. . . those of us in the family who have studied abroad and not gone to the local university believe we have something that sets us apart from our cousins who studied at home. There is a feeling of superiority, whether justified or not. Some of us feel this quietly, other cultivate this foreign edge . . .

But this is not the whole story, for to leave the Caribbean is, in many instances, to leave the position of privilege, something that only Walcott-Hackshaw’s characters, as outsiders, will acknowledge. Thus the mother in “Here”, contemplating her daughter’s extended visit to her father in Miami as part of a shared custody arrangement, worries about how the child will be treated in Miami, because “although she looks light-skinned here, in America she will be black and will have to suffer in ways she would never have to here.” At university in Boston, the narrator of “Kite Season” becomes “the only black girl in most of my classes, even though at home no one would call me black.”

But Walcott-Hackshaw’s women are also more generally in conflict with the social group to which they are expected to belong. Their husbands are uninvolved (“The Longest Rope”), unfaithful (“The Party”), abusive (“Pine Hill”), or deserters (“Here”). Their mothers are unavailable to offer comfort, having themselves abandoned their families, or else are simply unwilling to take the daughter’s sides.

Despite this, Walcott-Hackshaw’s protagonists do not always evoke our sympathy, in part because they take so little responsibility for the situations in which they find themselves. The narrator of “Strange Fruit” turns out to know less about the truth of her family’s lives than she imagines, and she is not the only narrator whose version of events we are inclined to doubt.

At times the fault is that of the author, who sometimes overstates the case. In a story like “The Party”, the combination of shifting perspectives, complicated connections, and scrupulously drawn details conspires to rob the piece of its emotional force. The writing becomes illustrative rather than evocative, and the reader ends up feeling very little moved by the tragedy of a woman preparing herself to face a party of guests when what she wants is to leave her life.

In fact, rather than revealing the inner workings of the privileged class, Walcott-Hackshaw is often at her best when describing the fleeting connections between the lives of the rich and poor. There is a quiet resonance to her portraits of the city as viewed from the window of an air-conditioned car: a scantily clad girl, most of her tiny breasts and stomach exposed, entering a decrepit bar with a baby covered from head to toe (“The Longest Rope”); three boys who “skin and grin” as they walk Indian file along the highway, tossing nuts into their half-open mouths, the shells of which “flutter in the breeze like tiny butterflies” (“Here”).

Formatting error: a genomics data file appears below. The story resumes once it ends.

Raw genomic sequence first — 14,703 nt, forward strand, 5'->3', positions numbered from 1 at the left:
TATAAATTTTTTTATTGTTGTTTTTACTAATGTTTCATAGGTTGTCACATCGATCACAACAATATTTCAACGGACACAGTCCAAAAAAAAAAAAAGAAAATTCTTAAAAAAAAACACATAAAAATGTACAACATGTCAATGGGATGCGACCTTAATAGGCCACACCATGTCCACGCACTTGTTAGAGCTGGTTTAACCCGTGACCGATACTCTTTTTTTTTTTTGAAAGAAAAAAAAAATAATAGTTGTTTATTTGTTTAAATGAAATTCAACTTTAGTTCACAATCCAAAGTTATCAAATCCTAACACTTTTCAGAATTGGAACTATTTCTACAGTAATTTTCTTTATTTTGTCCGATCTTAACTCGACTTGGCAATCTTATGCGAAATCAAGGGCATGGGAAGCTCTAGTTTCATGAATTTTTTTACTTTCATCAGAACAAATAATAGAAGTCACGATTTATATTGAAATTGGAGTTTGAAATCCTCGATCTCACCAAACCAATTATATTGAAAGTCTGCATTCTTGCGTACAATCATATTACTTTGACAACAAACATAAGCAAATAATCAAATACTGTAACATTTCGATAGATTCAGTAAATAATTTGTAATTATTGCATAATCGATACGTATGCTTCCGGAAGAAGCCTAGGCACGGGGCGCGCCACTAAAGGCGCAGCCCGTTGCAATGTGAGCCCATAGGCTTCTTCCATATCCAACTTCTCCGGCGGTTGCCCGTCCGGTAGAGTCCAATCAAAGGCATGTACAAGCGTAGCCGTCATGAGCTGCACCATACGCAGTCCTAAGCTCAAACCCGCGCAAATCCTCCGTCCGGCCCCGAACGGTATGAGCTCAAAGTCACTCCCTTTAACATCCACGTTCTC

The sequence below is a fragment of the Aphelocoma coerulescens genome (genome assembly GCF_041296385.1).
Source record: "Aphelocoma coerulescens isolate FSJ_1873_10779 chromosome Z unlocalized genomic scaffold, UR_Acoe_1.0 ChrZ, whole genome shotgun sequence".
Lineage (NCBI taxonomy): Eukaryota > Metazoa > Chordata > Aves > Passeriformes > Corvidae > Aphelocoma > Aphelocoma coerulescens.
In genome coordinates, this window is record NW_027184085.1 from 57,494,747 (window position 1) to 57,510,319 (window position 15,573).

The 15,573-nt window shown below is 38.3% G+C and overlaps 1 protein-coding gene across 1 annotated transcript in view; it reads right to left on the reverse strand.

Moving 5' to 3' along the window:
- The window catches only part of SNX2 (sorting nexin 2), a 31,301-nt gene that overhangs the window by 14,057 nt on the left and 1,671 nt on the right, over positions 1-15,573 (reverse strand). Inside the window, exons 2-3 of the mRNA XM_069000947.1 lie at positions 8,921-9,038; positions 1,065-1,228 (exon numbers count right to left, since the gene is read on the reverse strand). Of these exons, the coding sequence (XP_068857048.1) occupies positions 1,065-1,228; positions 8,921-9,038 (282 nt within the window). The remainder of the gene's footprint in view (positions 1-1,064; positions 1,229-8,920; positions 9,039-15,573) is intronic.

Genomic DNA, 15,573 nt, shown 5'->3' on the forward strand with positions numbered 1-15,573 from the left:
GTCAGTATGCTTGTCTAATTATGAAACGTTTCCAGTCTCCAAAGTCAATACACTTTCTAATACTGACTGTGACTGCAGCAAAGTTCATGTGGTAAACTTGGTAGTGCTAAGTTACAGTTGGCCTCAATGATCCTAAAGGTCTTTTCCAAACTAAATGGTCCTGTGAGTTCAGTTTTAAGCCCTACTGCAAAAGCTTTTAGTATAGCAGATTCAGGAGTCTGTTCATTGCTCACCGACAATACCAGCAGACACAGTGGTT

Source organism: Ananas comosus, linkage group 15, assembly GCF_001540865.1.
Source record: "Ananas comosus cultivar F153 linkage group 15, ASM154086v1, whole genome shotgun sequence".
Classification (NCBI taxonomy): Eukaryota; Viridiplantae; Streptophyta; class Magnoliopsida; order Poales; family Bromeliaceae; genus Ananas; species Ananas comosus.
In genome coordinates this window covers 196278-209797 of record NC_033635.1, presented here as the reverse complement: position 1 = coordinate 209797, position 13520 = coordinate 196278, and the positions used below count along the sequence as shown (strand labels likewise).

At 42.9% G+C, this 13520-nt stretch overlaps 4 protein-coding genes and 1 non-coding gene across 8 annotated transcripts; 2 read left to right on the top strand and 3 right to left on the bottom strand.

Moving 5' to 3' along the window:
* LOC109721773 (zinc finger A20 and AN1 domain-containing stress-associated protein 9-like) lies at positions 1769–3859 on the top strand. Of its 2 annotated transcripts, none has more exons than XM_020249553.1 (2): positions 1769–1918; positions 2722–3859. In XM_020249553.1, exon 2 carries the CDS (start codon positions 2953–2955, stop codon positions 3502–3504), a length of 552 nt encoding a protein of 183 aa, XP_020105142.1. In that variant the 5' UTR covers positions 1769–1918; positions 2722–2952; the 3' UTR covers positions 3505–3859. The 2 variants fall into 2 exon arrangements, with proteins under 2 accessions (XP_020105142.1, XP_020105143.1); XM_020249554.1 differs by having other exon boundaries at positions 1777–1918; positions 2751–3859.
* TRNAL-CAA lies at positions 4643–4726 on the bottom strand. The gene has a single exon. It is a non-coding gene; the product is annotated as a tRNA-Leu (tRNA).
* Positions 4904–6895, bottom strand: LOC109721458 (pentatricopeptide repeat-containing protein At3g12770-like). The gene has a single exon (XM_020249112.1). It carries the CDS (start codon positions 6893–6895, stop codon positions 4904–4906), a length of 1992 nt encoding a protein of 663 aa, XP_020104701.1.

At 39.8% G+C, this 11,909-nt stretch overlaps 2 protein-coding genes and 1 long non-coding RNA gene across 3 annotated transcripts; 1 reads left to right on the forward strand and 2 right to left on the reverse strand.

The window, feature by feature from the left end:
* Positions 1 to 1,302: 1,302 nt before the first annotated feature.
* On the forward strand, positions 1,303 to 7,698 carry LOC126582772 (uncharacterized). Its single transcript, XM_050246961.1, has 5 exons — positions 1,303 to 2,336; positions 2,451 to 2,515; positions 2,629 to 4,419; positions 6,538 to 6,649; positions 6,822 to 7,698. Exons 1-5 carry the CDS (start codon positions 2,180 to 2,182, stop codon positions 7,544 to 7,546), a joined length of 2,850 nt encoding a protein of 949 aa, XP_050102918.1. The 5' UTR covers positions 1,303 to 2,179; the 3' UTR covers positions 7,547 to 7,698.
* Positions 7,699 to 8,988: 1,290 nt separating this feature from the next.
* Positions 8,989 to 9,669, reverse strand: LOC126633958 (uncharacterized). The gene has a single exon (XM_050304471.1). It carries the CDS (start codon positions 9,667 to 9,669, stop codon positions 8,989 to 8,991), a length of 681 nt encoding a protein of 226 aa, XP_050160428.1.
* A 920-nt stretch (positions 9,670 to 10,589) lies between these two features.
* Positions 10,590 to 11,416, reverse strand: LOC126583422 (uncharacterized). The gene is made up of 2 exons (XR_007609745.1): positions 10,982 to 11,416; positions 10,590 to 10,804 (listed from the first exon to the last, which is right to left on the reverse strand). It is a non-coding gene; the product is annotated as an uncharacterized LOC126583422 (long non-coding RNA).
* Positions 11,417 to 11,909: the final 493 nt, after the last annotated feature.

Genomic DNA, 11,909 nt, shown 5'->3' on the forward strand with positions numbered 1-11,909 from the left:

In “The Boulevard” a young boy plans to cross the Boulevard of the title for the niece of the wealthy landowner who lives on the other side. He succeeds, if only temporarily. Ultimately real events overtake the elaborate fantasy that Tony has created. In a few strokes, Walcott-Hackshaw brings to life the relationship between the boy and the poor, uneducated mother whom he secretly curses for being a “stupid bush woman,” a woman who lets him sleep late then comes into his room with hot chocolate and fried bakes. “I pretended to be still asleep so she tapped my back lightly. ‘Wake up doudou, time for school.’ Sometimes she could be like that and I was sorry I cursed her.”

His grandmother’s death reveals that, on his side of the Boulevard, it is family relationships that are more important. The tale is beautifully compressed in the boy’s crick-crack story, which ends like the ones his mother tells:

Once upon a time I lived on a street so wide it separated the two sides like the sea separates two islands, and on that street lived a girl with eyes as green as Tobago water, and one day I would make my way to the other side, crossing over if only to get a glimpse of her. Crick crack.

But as Four Taxis Facing North reveals elsewhere, life on the other side is not without its own heartache.


The Caribbean Review of Books, February 2008

Melissa Richards was born in Trinidad and now lives in London. She is a former journalist and is currently a desk editor at Hodder Education, UK.